Tucked away in the quiet Somerset region, Southwest of England, is the ancient city of Bath. From it’s Roman baths to Victorian spas, this city has been “on the map” since the 1st century! Join us today as we visit Bath and Bath Abbey.
Let’s begin by clearing up how to properly pronounce the town’s name. We see Bath and we think bath (like the thing we bathe in), which makes sense, due to the Roman history of the site. But, if you want to sound British, you must use an “Ah” sound. So, you could say Bath (rhyming with math) or Bath (rhyming with moth). They choice is yours!
We know the hot springs in the area around Bath have held a special place in the culture of the Britons since around the year 60 A.D.. Following Roman occupation, a bathhouse was constructed on the site. Over the next 300 years, it was built up and developed into the structure we see today.
The Roman baths are a “must see” when visiting the area. Basically forgotten until the 19th century, the baths are a fairly modern take on the actual ancient site. As you enter the facility, you walk through the terrace, which is filled with Victorian statues. The footprint of the current structure is only a fraction of the original size and scope. As you continue on through the tour, you’ll learn about ancient Roman culture, religion, and how and why these baths were so important to them.
As you exit the baths and cross the street, you will be facing Bath Abbey, one of the most impressive buildings ever built in the Perpendicular Gothic style. Its fan-vaulted ceiling and 52 windows (occupying 80 % of the wall space) lend themselves to a structure that feels as light and airy as it does ancient and sacred.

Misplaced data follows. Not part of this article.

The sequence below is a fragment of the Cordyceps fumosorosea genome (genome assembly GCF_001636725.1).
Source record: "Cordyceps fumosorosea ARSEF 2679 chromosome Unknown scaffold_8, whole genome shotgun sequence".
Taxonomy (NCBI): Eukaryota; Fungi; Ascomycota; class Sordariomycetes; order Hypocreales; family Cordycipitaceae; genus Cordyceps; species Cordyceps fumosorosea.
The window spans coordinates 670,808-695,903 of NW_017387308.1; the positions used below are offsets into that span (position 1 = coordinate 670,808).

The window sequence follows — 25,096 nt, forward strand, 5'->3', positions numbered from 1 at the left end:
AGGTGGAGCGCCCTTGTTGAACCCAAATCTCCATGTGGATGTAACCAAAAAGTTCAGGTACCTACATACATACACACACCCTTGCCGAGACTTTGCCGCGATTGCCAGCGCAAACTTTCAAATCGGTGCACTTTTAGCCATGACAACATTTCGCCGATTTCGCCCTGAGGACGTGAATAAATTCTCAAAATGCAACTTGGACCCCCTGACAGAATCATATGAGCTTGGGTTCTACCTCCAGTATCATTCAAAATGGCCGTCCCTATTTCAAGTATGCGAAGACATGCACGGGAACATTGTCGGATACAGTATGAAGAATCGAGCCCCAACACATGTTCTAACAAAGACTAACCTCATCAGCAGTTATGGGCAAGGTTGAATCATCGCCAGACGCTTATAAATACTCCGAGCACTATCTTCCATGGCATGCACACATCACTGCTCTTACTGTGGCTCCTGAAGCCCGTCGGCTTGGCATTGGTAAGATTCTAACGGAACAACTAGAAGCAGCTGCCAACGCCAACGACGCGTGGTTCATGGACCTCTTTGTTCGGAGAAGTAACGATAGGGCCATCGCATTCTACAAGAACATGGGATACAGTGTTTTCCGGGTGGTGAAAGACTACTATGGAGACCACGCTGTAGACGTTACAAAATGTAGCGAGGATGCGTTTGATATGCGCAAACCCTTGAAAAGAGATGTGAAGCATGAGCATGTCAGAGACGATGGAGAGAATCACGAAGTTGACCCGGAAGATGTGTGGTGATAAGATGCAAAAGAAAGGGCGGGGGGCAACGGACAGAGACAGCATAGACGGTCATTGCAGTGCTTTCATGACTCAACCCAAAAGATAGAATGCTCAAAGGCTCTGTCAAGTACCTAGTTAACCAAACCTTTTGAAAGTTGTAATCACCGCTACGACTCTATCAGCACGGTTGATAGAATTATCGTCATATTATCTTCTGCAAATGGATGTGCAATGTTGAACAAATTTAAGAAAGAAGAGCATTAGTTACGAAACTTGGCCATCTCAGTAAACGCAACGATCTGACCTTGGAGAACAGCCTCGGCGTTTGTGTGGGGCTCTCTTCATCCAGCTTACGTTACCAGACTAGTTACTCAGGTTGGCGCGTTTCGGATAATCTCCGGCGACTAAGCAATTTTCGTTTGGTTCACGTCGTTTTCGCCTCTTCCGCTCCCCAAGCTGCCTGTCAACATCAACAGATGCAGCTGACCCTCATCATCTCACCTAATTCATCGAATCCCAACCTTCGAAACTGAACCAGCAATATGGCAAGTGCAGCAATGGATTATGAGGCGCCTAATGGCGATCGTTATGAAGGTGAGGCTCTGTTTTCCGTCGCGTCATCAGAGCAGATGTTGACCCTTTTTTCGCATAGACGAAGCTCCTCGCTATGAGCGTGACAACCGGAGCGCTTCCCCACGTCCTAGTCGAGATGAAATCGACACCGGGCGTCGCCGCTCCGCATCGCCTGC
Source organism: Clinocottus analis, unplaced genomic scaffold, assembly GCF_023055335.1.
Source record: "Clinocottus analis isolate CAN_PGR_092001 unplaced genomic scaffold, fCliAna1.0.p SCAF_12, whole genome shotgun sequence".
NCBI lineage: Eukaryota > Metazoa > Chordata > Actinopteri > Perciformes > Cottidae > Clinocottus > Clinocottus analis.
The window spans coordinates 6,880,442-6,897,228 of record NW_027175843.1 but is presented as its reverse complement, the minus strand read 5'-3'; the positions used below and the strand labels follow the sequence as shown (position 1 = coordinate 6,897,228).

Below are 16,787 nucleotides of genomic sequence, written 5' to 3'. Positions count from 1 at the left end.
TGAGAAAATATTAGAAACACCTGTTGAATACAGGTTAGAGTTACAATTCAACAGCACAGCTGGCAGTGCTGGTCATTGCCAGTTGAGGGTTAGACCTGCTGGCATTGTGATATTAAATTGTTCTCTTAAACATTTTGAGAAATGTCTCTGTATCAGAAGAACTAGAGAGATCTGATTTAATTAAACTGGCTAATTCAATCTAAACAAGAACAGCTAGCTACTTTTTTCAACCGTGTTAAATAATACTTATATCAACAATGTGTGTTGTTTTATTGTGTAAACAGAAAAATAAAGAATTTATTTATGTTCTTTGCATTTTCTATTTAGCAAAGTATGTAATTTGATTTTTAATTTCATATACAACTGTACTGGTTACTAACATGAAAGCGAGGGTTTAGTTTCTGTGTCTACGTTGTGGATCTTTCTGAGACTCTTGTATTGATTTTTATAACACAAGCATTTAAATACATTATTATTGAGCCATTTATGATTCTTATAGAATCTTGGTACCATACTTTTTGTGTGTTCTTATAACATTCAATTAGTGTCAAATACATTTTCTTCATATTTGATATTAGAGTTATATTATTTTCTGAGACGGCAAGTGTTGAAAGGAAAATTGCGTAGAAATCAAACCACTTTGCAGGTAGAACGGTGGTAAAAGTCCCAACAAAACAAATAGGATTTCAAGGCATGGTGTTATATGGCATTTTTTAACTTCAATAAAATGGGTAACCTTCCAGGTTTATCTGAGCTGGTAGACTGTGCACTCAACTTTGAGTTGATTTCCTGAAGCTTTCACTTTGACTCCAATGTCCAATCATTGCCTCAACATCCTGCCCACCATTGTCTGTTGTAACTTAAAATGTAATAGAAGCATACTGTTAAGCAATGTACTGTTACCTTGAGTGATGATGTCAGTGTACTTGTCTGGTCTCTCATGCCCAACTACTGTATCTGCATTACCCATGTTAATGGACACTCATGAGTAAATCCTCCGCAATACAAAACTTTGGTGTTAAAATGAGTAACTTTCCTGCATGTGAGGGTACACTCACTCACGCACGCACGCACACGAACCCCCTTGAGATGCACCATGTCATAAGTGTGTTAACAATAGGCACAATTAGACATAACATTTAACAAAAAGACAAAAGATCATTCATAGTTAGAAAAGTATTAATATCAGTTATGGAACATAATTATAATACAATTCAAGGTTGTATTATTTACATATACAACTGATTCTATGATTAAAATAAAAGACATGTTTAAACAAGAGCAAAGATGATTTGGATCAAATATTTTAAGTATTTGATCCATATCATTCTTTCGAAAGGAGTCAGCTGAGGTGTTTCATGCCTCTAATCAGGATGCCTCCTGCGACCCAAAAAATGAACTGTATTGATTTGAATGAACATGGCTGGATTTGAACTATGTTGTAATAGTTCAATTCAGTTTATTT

Founded as a convent in the 7th century, it soon became a monastery, and by the 10th century was under Benedictine rule. Earlier buildings, churches, and a Cathedral were all built on the site, with the present structure dating from the 16th century. In the mid 1800’s, the building was remodeled and restored. Many nearby buildings that were actually touching the abbey, or just too close, were removed to allow an unencumbered views of the entire building.
Today, the pedestrianized streets in the Abbey/Baths precinct are full of public art and local shops. I highly recommend The Bath Sweet Shop, as a great place to find locally-made, old-fashioned candy and sweets. (You’ll feel like you’ve walked onto the set of “Willie Wonka and the Chocolate Factory”).
When you find yourself in the Southwest of England, be sure to visit Bath and don’t forget nearby Wells (home of another one of the most beautiful Cathedrals in England). They are located about forty minutes apart and only about an hour West of Salisbury. If the historical and religious sites aren’t enough of draw, did I forget to mention that Bath was the home of Jane Austin? Maybe that’s all the “persuasion” you need!